Yang Jiechi(Photo: fmprc.gov.cn)
BEIJING, April 27 (Xinhua) -- China's top legislature
on Friday approved the cabinet nomination of Yang Jiechi, former ambassador to
the United States, as the country's new foreign minister.
Yang, 57, replaces Li Zhaoxing, 66, who has served as
China's top diplomat since 2003.
China's cabinet ministers usually retire at the age
of 65. Li, who has been dubbed the "poetic foreign minister" by the Chinese
media because of his fondness for poetry, was very popular. He is already a year
past the customary retirement age.
A veteran diplomat, Yang served in the Chinese
embassy in the United States for nearly 13 years over different periods in the
1980s, 1990s and the beginning of this century.
He started his diplomatic career in 1975 in the
Foreign Ministry and was appointed vice foreign minister in 1998. In December
2000, he succeeded Li as ambassador to the United States, a post Li had held
Shortly after becoming ambassador, Yang worked to
ease the tensions between the two countries following a mid-air collision
between a U.S. EP-3 spy plane and a Chinese fighter jet off the coast of Hainan
Island in the South China Sea.
During his term in the United States, he was said to
be able to balance the need to firmly defend China's national interests while
maintaining smooth and stable ties with the United States.
He also won acclaim for his efforts to promote
China-U.S. cooperation in fighting terrorism, improving trade ties and enhancing
exchanges in law enforcement, military affairs and on the Korean Peninsula
Back in Beijing, Yang was vice foreign minister
mainly in charge of Latin American affairs and foreign-related affairs involving
Hong Kong, Macao and Taiwan.
He was also seen frequently receiving high-ranking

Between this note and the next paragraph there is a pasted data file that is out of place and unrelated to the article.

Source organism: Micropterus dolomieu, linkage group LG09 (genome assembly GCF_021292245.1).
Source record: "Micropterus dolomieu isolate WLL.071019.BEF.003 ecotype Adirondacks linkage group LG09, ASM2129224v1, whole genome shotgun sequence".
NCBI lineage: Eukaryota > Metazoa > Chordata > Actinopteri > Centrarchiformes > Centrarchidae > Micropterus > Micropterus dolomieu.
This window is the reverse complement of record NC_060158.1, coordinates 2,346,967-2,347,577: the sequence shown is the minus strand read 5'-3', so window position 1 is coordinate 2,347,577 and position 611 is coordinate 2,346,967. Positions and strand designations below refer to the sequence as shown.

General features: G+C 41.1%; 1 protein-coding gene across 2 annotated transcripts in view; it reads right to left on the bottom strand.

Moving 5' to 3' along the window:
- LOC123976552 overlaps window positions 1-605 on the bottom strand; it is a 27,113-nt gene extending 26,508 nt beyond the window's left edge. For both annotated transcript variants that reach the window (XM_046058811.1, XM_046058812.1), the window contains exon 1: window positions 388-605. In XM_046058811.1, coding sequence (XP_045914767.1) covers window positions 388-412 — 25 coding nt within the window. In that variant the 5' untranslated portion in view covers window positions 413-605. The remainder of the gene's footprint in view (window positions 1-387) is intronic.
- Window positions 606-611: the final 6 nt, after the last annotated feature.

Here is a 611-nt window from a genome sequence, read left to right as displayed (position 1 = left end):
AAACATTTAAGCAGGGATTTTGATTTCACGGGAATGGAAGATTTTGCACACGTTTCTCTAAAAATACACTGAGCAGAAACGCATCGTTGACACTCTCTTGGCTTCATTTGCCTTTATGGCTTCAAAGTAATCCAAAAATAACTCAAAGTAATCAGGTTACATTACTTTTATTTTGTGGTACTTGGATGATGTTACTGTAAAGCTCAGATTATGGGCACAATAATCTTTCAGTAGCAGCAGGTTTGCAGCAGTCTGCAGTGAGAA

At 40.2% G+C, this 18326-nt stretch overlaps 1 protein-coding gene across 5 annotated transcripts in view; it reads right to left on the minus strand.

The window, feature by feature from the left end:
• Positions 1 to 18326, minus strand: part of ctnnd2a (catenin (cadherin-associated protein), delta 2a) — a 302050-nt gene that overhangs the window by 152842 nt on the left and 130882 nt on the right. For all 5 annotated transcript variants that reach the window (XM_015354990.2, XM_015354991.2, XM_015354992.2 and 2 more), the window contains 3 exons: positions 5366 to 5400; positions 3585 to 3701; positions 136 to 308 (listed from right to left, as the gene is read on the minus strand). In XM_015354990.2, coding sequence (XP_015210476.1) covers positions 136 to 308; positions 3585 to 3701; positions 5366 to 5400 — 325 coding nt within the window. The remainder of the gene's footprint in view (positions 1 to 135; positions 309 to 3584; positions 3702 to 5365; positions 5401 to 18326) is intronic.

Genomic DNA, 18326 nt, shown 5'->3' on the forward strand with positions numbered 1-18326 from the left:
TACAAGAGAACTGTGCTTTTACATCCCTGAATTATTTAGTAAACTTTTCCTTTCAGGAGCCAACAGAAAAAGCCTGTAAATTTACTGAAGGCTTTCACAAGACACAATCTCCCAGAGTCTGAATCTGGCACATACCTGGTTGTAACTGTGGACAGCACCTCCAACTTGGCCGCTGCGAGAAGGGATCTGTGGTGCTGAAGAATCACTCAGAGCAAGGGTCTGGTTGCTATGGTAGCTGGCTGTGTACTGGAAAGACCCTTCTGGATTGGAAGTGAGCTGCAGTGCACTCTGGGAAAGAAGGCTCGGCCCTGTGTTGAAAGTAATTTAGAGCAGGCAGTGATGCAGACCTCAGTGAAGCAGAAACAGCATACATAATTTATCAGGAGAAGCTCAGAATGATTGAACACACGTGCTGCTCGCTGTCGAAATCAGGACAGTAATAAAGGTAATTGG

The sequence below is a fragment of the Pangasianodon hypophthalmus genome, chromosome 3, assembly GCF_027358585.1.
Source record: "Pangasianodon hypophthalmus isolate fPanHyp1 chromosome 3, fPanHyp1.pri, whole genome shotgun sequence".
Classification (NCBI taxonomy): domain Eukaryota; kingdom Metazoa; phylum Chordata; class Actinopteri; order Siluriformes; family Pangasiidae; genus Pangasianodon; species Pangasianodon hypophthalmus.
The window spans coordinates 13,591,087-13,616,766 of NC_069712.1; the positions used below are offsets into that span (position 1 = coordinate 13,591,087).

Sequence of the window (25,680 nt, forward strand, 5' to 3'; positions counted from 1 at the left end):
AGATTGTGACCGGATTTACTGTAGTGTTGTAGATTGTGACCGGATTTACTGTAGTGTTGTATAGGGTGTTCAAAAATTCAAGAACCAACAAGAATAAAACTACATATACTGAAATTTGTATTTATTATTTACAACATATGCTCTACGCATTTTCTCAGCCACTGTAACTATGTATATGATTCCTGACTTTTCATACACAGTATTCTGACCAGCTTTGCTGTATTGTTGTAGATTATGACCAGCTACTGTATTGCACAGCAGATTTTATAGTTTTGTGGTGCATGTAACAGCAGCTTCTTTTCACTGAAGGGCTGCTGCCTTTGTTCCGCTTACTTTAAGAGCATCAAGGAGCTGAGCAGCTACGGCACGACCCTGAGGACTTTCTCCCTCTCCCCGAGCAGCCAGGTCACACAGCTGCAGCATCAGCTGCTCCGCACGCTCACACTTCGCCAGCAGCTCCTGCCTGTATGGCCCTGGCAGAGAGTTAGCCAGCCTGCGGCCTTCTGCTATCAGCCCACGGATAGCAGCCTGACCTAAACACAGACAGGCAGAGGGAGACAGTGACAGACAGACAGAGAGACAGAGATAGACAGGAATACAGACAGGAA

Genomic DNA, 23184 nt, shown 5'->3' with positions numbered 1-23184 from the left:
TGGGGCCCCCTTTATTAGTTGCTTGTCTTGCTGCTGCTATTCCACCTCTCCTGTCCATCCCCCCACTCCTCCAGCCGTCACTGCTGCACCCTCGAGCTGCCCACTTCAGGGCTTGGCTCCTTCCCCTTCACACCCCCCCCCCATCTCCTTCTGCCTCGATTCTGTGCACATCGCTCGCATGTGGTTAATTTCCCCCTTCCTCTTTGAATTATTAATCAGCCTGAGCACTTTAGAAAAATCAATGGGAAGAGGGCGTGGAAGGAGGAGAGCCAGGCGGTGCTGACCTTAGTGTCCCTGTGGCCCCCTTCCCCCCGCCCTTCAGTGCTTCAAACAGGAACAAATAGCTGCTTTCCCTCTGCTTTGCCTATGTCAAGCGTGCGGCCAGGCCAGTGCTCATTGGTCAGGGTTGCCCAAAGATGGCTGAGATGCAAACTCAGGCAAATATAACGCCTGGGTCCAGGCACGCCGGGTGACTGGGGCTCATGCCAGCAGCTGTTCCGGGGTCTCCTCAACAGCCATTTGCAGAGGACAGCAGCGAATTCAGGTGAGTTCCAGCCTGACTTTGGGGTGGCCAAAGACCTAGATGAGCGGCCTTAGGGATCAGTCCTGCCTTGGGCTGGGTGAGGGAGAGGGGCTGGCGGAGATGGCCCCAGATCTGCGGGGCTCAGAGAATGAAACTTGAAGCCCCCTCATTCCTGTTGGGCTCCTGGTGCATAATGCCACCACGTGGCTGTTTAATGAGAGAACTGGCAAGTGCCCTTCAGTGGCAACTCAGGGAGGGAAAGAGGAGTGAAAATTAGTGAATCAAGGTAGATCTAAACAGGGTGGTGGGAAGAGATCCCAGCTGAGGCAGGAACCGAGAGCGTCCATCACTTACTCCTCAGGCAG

U.S. officials in Beijing. Last November, Yang co-chaired the third China-U.S.
strategic dialogue in Beijing with U.S. Undersecretary of State Nicholas Burns.
"He is an outstanding diplomat, and also an affable,
modest person," a diplomat close to Yang said.
In the introduction provided to the lawmakers, Yang,
a Shanghai native, was described as "down to earth", "dedicated", "prudent" and
a man with a "high sense of responsibility".
A fluent English speaker, Yang studied at the London
School of Economics and Political Science from 1973 to 1975.
He is also an alternate member of the 16th Central
Committee of the Communist Party of China.
Also on Friday, the Standing Committee of the
National People's Congress (NPC) approved the nomination of Wan Gang, a
non-Communist party member, as the country's new minister of science and
Wan, a member of the China Zhi Gong (Public Interest)
Party, replaces 65-year-old Xu Guanhua, becoming the only current non-Communist
Party minister in China's State Council.
Wan is vice chairman of the Central Committee of the
Zhi Gong Party, a non-Communist political party with more than 15,600 members.
Founded in 1925, the China Zhi Gong Party is mainly
composed of returned overseas Chinese, relatives of overseas Chinese, and noted
figures and scholars who have overseas ties.
Political observers said Wan's appointment was an
important political move after President Hu Jintao urged other political parties
to play an active role in pushing the country's reforms and opening-up.
A former automobile engineer at the Audi Corporation
in Germany, Wan, born in Shanghai in August 1952, was president of Shanghai's
Tongji University before his new appointment.
He began to work at the research and development
department of the German Audi Corporation in 1991, after graduating with honors
from Clausthal Technical University in Germany with a Ph. D degree in Mechanical
In 1996, he was promoted to technical manager in the
production and technology division, and took charge of information manufacturing
technology as well as management.
Wan's leadership and contributions to many
technological innovations are said to have helped the company achieve
outstanding financial results.
At the end of 2000, Wan returned home on the
invitation of the Ministry of Science and Technology and was appointed chief
scientist and group leader of a key national electric vehicle project.
In 2002, he worked as Assistant President of Tongji
and was promoted to president of the university in July 2004.
The top legislature also approved the nomination of
Xu Shaoshi, 55, as the Minister of Land and Resources, replacing Sun Wensheng.
Chen Lei, born in June 1954, was appointed minister
of water resources, replacing Wang Shucheng.
Both Sun and Wang have reached retirement age.